Read an Excerpt
Excerpt from Chapter 1: Overview of the Patent Process
A patent gives you, the inventor, the exclusive right to make, use, or sell your invention. The entire rationale for granting patents to inventors is "to promote the progress of science and useful arts, by securing for limited times to authors and inventors the exclusive right to their respective writings and discoveries," as stated in Article 1, Section 8 of the U.S. Constitution.
The Purpose of Patents
By giving inventors an exclusive right to their discoveries, inventors have a greater incentive to pursue their inventions, since there is a greater likelihood that they will see a return on their investment. Patents are, in effect, a valuable reward given to inventors for all of their hard work in creating something new. By giving inventors a type of monopoly on their inventions for a certain amount of time, it is believed that they are more likely to make sacrifices and investments to spend time inventing.
Patents also provide a greater incentive for inventors to make their inventions public through the patenting system. If you know that as soon as you disclose your invention someone could steal it and start using it as his or her own invention, you are probably going to be hesitant about disclosing your invention. In fact, you are probably going to want to keep your invention secret. By giving you protection against this kind of theft as soon as you file your patent application, it is believed that you will be more likely to tell the outside world about your invention. In the eyes of patent law, disclosing your invention to the world adds to the wealth of information in your field. In turn, this leads to future technological improvements and advancements in your field.
Factors to Consider
Deciding whether you should seek patent protection on your invention involves a variety of factors. No single factor is likely to answer this question for you, but there are several factors you should consider.
On the negative side, be aware that obtaining a patent is not an inexpensive process. Even if you go at it alone, there are some pretty hefty fees associated with the patent process itself. For example, there are fees to file your patent application ($155 for a small entity), as well as search fees ($255 for a small entity), and examination fees ($105) associated with such a filing. If you hire a patent attorney or agent to handle your application process, your fees will be considerably more expensive, ranging in the thousands of dollars just for his or her representation alone.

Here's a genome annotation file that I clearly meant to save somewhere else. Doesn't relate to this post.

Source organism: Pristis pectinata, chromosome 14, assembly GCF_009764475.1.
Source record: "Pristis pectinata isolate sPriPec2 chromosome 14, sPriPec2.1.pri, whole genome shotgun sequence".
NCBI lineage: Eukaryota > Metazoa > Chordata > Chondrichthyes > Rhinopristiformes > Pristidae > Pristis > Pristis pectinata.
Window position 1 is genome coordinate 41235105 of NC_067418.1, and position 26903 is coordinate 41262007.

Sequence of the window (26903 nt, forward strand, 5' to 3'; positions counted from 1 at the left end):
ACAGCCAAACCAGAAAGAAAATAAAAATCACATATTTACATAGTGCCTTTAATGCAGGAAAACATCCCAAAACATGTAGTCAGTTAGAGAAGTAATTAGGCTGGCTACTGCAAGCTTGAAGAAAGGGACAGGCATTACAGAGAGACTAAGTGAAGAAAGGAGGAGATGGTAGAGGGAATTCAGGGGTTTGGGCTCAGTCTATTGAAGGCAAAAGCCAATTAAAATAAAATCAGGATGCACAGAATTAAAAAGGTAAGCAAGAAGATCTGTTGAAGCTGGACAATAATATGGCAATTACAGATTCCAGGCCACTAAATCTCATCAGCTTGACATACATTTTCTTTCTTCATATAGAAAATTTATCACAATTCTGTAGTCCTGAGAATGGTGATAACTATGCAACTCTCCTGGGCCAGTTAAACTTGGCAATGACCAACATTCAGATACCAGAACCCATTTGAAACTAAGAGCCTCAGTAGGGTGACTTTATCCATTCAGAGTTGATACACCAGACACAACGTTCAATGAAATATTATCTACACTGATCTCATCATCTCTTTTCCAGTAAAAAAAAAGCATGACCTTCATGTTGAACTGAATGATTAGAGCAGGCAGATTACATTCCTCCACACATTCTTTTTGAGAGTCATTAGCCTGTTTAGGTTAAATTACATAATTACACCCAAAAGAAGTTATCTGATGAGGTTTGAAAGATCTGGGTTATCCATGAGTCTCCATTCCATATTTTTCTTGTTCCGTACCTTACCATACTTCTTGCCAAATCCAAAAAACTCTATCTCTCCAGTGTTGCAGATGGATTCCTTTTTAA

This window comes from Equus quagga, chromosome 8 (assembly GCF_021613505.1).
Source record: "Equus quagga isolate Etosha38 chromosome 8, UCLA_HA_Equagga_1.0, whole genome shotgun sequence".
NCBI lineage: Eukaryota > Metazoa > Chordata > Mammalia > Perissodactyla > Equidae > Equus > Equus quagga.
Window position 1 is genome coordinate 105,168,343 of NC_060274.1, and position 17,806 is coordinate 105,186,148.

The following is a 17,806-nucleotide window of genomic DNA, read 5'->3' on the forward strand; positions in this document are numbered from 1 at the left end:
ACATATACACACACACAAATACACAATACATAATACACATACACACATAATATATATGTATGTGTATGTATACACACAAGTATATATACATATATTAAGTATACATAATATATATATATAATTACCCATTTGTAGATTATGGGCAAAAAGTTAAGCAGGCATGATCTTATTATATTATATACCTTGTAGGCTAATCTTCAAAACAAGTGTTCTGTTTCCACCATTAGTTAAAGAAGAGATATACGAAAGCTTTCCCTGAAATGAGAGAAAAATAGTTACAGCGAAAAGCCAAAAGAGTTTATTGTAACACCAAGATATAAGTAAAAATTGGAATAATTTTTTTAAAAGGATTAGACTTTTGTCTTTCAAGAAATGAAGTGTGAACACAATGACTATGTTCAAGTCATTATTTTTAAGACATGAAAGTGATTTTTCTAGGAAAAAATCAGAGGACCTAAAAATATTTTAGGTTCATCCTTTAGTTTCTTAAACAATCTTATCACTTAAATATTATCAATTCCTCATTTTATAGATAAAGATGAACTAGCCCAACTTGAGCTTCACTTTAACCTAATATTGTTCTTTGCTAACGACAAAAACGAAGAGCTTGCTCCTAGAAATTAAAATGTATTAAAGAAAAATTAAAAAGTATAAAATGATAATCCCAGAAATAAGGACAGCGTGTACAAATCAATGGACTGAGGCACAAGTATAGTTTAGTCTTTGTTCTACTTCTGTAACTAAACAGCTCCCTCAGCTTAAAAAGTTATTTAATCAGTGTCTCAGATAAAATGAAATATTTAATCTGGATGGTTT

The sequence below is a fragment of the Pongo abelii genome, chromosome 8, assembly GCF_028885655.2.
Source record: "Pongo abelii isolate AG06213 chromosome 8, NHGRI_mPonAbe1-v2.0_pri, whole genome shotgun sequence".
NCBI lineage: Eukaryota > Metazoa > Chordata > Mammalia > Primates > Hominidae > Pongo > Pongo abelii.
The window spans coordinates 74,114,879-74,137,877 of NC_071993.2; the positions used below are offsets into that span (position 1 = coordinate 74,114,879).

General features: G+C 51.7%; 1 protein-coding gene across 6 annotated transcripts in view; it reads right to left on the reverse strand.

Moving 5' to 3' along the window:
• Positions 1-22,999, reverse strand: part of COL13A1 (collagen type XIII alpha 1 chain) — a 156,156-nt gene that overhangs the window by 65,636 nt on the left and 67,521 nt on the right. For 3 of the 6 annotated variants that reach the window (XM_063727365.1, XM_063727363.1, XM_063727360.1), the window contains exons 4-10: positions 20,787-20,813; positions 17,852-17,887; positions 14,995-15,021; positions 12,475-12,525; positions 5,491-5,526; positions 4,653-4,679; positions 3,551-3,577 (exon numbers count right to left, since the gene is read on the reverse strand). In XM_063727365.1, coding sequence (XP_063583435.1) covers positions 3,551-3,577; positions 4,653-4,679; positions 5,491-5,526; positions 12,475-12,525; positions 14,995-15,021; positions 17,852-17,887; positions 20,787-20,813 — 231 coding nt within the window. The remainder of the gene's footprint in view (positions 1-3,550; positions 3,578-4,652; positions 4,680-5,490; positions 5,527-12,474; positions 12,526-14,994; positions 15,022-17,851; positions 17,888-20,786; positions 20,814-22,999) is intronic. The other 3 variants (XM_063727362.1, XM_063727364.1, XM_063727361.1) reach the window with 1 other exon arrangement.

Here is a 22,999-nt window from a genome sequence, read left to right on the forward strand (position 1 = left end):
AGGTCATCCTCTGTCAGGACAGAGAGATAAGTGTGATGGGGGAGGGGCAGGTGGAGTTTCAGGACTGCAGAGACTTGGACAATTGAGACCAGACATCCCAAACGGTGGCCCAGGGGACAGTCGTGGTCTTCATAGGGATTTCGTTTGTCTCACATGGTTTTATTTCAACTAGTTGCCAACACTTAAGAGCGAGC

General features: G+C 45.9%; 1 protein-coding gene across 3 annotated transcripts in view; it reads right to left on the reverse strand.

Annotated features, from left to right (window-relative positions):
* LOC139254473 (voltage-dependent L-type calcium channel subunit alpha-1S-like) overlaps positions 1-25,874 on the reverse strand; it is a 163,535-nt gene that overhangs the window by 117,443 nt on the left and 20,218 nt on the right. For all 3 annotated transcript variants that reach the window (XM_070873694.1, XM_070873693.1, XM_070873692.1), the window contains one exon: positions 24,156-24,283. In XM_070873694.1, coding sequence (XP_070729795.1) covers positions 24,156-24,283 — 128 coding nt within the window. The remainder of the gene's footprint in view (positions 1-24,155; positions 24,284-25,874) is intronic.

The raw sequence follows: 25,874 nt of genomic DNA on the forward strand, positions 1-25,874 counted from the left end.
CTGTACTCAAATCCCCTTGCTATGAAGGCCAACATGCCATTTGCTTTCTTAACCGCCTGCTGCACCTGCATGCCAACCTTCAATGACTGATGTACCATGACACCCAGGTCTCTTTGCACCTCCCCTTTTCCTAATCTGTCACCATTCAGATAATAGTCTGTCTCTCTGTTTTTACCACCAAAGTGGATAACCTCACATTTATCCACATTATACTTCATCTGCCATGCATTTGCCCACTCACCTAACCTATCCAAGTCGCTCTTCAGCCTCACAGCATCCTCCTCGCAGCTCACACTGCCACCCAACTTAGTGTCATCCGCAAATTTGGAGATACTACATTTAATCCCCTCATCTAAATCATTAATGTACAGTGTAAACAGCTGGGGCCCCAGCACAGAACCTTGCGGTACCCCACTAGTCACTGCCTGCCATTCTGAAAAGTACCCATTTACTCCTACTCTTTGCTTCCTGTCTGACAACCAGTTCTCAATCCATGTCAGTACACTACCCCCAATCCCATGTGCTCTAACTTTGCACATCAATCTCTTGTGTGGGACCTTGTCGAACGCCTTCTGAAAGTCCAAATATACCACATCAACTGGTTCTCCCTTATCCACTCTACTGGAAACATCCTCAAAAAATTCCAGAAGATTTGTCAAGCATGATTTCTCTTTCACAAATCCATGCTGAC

A patent owner must also pay about $6,000 in maintenance fees to keep a patent alive in the United States for its full term. If you want patent protection abroad, you will also have to pay maintenance fees for each country in which you seek to keep your patent in force. In total, it is not uncommon for a person to spend around $10,000$30,000 for obtaining and maintaining a patent in the United States, depending on the complexity of the invention. By doing things yourself, you will probably cut these expenses in half, but the fees can still be considerable for the individual inventor.
Another thing that you should keep in mind is that obtaining a patent is not an easy process. Your success in obtaining a patent will depend on a host of factors, such as your invention's novelty (a term that is defined for you in Chapter 3). Also, the chances of obtaining a patent have been decreasing. The reasons for this decline are believed to be due to an increasing belief by the United States Patent and Trademark Office (PTO) that many patents granted in the past should in fact not have been granted.
Another factor that you should consider is that having a patent on your invention does not necessarily mean that you have anything of value. What will be important instead is whether your invention has value to someone else. If your invention has no value to anyone, then your patent is basically going to be worthless. One thing that I find many inventors and patent attorneys alike do not appreciate is that people in this world do not buy technology; they buy products. For example, when people go to shop for a video game at the local software store, they are not looking to buy the software program behind the game. They want to buy the game itself regardless of the software. So, while a patent on video game software might be a nice thing to have, if there is no one interested in buying this particular video game, then the patented technology alone is not going to have significant value.
However, do not let uncertainty about this deter you. How do you know if your invention is valuable? If your invention already exists or there is already a better product out in the marketplace, then you are probably not going to make money off your invention by obtaining a patent. In Chapter 4, you learn how to uncover prior art to determine whether similar products exist in the marketplace. There are also experts who can assist you with valuing your invention. The United Inventors Association (UIA) is a nonprofit organization that will evaluate your invention for a cost of around $312. Their website is uiausa.com. Although $300 may seem like a lot of money to you, it is actually quite inexpensive compared to the costs of the patent process. Therefore, such evaluations can be very helpful before you engage in drafting a patent application for your invention.
In deciding whether or not your invention has possible value, one question that you can ask is whether or not innovative features of your invention could possibly give someone a competitive edge in the marketplace. If the answer to this question is yes, then a patent should be filed. What are innovative features? There are different key concepts and questions you should ask yourself about your invention to determine whether it has innovative features.